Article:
2021 Index of Economic Freedom

Liberia

OVERALL SCORE49.2
WORLD RANK164
Rule of Law

Property Rights29.5

Judicial Effectiveness40.4

Government Integrity27.0

Government Size

Tax Burden85.8

Government Spending68.3

Fiscal Health54.3

Regulatory Efficiency

Business Freedom48.9

Labor Freedom41.4

Monetary Freedom58.5

Open Markets

Trade Freedom60.8

Investment Freedom55.0

Financial Freedom20.0

Create a Comparison Chart

See how Liberia compares to another country using any of the measures in the Index.

vs
Close
Download PDF
Quick Facts
  • Population:
    • 4.9 million
  • GDP (PPP):
    • $6.3 billion
    • -2.5% growth
    • -0.1% 5-year compound annual growth
    • $1,487 per capita
  • Unemployment:
    • 2.8%
  • Inflation (CPI):
    • 27.0%
  • FDI Inflow:
    • $137.8 million

Liberia’s economic freedom score is 49.2, making its economy the 164th freest in the 2021 Index. Its overall score has increased by 0.2 point, primarily because of improvements in government integrity and labor freedom. Liberia is ranked 42nd among 47 countries in the Sub-Saharan Africa region, and its overall score is below the regional and world averages.

The Liberian economy remains in the repressed category for a third year, having fallen from the ranks of the mostly unfree in 2019. To make the jump over that hurdle, the government would have to implement deep and comprehensive reforms to strengthen the rule of law as measured by the Index scoring indicators for property rights, judicial effectiveness, and government integrity.

IMPACT OF COVID-19: As of December 1, 2020, 83 deaths had been attributed to the pandemic in Liberia, and the economy was forecast to contract by 3.0 percent for the year.

Close

Background

Settled in the 18th century by freed slaves, predominantly from the United States, Liberia enjoyed relative peace until a long and bloody civil war that ended in 1995. Rebel leader Charles Taylor was forced to step down as president in 2003 and was later convicted of war crimes. Ellen Johnson Sirleaf became president in 2006 and stabilized the country during her two terms. Former soccer star George Weah won an election in 2017 that was marred by allegations of fraud. A protest group, the Council of Patriots, has periodically mobilized street demonstrations against Weah, decrying corruption and economic underperformance. Although Liberia is rich in natural resources, including rubber, mineral resources, and iron ore, poverty is widespread.

Rule of LawView Methodology

Property Rights 29.5 Create a Graph using this measurement

Judicial Effectiveness 40.4 Create a Graph using this measurement

Government Integrity 27.0 Create a Graph using this measurement

Property rights are not strongly protected, and the process for enforcement of contracts is lengthy. Less than 20 percent of land is registered. Conflicting land ownership records are common. Rule of law is uneven. The judiciary is independent but weak and inadequately resourced. The government functions poorly because of inadequate administrative capacity, a precarious physical security environment, and pervasive corruption.

Government SizeView Methodology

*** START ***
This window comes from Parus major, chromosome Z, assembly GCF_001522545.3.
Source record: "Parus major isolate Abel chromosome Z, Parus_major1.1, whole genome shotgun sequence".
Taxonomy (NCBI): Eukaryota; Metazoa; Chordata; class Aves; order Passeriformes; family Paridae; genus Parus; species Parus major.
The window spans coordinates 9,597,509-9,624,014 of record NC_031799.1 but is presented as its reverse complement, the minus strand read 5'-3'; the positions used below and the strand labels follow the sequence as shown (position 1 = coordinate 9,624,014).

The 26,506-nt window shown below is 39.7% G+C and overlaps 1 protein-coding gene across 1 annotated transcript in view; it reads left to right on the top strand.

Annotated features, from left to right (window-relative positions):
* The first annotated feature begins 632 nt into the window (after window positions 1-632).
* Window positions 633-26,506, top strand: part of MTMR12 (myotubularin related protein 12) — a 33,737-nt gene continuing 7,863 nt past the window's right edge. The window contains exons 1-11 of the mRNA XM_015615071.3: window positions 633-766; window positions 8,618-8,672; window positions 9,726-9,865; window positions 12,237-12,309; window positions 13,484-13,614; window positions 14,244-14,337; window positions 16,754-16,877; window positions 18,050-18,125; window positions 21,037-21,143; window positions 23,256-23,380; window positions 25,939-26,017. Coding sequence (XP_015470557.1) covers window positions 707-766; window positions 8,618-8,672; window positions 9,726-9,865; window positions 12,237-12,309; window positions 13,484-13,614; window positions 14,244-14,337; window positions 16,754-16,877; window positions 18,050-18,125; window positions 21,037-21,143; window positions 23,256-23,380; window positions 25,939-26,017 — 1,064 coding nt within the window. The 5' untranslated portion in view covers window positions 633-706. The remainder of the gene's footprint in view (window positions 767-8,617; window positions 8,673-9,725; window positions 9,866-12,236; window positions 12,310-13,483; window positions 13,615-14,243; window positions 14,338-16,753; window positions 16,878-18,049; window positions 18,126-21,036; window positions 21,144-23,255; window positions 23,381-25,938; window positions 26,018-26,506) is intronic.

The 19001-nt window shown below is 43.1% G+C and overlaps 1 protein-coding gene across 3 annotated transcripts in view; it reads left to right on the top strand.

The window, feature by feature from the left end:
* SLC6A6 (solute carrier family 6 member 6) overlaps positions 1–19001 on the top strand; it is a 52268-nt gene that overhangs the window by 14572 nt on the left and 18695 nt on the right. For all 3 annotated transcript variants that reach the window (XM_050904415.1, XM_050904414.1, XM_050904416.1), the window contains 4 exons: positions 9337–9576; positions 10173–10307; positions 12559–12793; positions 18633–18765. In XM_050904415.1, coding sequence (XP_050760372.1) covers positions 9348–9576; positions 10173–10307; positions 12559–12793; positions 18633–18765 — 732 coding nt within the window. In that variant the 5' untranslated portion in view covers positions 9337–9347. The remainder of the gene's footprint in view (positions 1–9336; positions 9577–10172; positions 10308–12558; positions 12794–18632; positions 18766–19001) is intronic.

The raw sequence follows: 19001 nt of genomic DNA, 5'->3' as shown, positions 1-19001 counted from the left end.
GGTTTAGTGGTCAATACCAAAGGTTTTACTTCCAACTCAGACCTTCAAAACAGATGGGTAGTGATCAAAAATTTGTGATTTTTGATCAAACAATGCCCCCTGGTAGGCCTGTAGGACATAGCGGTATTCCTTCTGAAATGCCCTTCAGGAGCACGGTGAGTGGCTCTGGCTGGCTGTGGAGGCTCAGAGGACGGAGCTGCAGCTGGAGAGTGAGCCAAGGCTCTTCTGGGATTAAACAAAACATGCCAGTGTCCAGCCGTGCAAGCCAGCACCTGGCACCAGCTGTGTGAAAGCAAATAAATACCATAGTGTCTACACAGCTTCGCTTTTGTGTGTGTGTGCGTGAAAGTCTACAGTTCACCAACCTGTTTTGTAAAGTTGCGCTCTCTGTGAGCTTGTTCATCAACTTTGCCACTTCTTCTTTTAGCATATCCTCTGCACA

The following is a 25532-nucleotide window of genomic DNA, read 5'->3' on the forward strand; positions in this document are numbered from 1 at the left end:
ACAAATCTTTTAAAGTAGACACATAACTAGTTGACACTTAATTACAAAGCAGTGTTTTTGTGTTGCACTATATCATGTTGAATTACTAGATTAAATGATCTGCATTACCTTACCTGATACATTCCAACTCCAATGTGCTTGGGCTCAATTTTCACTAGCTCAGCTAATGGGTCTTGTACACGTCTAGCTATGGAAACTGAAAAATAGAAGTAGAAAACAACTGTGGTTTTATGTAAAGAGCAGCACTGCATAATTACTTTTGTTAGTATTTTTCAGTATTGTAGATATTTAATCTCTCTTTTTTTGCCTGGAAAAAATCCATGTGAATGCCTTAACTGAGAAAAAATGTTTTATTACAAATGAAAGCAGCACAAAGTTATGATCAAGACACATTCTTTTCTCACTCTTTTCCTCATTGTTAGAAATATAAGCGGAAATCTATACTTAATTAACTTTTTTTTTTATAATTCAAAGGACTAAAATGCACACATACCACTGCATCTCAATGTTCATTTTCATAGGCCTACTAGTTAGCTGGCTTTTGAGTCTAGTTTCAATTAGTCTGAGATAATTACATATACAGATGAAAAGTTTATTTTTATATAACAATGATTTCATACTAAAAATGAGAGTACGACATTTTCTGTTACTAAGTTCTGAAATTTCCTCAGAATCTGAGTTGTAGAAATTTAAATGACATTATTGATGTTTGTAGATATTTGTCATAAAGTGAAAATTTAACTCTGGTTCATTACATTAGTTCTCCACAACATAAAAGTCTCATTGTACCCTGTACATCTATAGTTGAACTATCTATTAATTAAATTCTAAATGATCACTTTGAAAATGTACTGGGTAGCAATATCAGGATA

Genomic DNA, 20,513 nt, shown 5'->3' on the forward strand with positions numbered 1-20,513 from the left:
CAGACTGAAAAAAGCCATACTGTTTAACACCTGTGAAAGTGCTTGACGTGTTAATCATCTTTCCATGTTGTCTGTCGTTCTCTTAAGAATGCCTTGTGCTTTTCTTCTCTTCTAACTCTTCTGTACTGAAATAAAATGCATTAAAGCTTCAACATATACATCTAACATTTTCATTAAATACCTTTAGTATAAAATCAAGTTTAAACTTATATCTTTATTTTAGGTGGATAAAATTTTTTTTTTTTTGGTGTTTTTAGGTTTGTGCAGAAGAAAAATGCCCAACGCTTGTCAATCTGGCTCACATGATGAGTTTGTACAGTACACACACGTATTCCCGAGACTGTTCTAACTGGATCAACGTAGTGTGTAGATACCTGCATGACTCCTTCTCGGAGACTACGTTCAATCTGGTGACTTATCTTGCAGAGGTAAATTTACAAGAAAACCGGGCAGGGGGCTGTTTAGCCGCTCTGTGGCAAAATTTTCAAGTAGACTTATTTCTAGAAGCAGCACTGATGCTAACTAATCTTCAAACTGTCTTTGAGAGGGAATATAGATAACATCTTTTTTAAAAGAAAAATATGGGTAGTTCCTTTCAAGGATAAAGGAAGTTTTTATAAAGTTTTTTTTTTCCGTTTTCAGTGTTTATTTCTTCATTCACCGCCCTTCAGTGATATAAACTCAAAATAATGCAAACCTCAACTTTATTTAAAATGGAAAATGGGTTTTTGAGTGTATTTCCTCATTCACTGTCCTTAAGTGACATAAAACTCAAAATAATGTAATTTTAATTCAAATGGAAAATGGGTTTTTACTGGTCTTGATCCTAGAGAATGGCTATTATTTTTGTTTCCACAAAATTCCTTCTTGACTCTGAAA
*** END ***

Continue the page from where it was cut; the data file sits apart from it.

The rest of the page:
The top individual income and corporate tax rates are 25 percent. Other taxes include property and goods and services taxes. The overall tax burden equals 12.9 percent of total domestic income. Government spending has amounted to 32.5 percent of total output (GDP) over the past three years, and budget deficits have averaged 5.1 percent of GDP. Public debt is equivalent to 46.2 percent of GDP.

Regulatory EfficiencyView Methodology

The costs involved in starting a business, obtaining electricity, and dealing with construction permits have decreased, but the business climate remains tainted by corruption. The labor force participation rate climbed in 2019. The Liberian government influences the prices of many basic goods, and there are no plans for privatization of state-owned enterprises.

Open MarketsView Methodology

Liberia has one preferential trade agreement in force. The simple average tariff rate is 12.1 percent, and three nontariff measures are in effect. Some nontariff barriers have been dismantled, but a lack of transparency persists. Foreign investment in several sectors is restricted, and foreign investors may not own land. The overall financial system is underdeveloped, and much of the population remains outside of the formal banking sector.

Country's Score Over Time

View Chart of Scores over Time

Regional Ranking

RANK COUNTRY OVERALL CHANGE
1Mauritius772.1
2Rwanda68.3-2.6
3Botswana67.6-2.0
4Seychelles66.32.0
5Cabo Verde63.80.2
6Namibia62.61.7
7Côte d'Ivoire61.72.0
8Tanzania61.3-0.4
9South Africa59.70.9
10Benin59.64.4
11Ghana59.2-0.2
12The Gambia58.82.5
13Nigeria58.71.5
14Uganda58.6-0.9
15Gabon58.11.4
16Senegal580.0
17Madagascar57.7-2.8
18Togo57.53.4
19Niger57.32.6
20Guinea56.50.0
21Burkina Faso56.5-0.2
22Djibouti56.23.3
23Mauritania56.10.8
24São Tomé and Príncipe55.9-0.3
25Comoros55.72.0
26Mali55.6-0.3
27Eswatini55.1-0.2
28Kenya54.9-0.4
29Guinea-Bissau54.91.6
30Angola54.22.0
31Lesotho53.5-1.0
32Cameroon53.4-0.2
33Malawi530.2
34Sierra Leone51.73.7
35Ethiopia51.7-1.9
36Mozambique51.61.1
37Republic of Congo50.78.9
38Chad50.40.2
39Zambia50.4-3.1
40Burundi49.90.9
41Equatorial Guinea49.20.9
42Liberia49.20.2
43Democratic Republic of Congo49-0.5
44Central African Republic48.8-1.9
45Eritrea42.33.8
46Zimbabwe39.5-3.6
47Sudan39.1-5.9
See Entire Region List ›

View all countries ›

Back to Top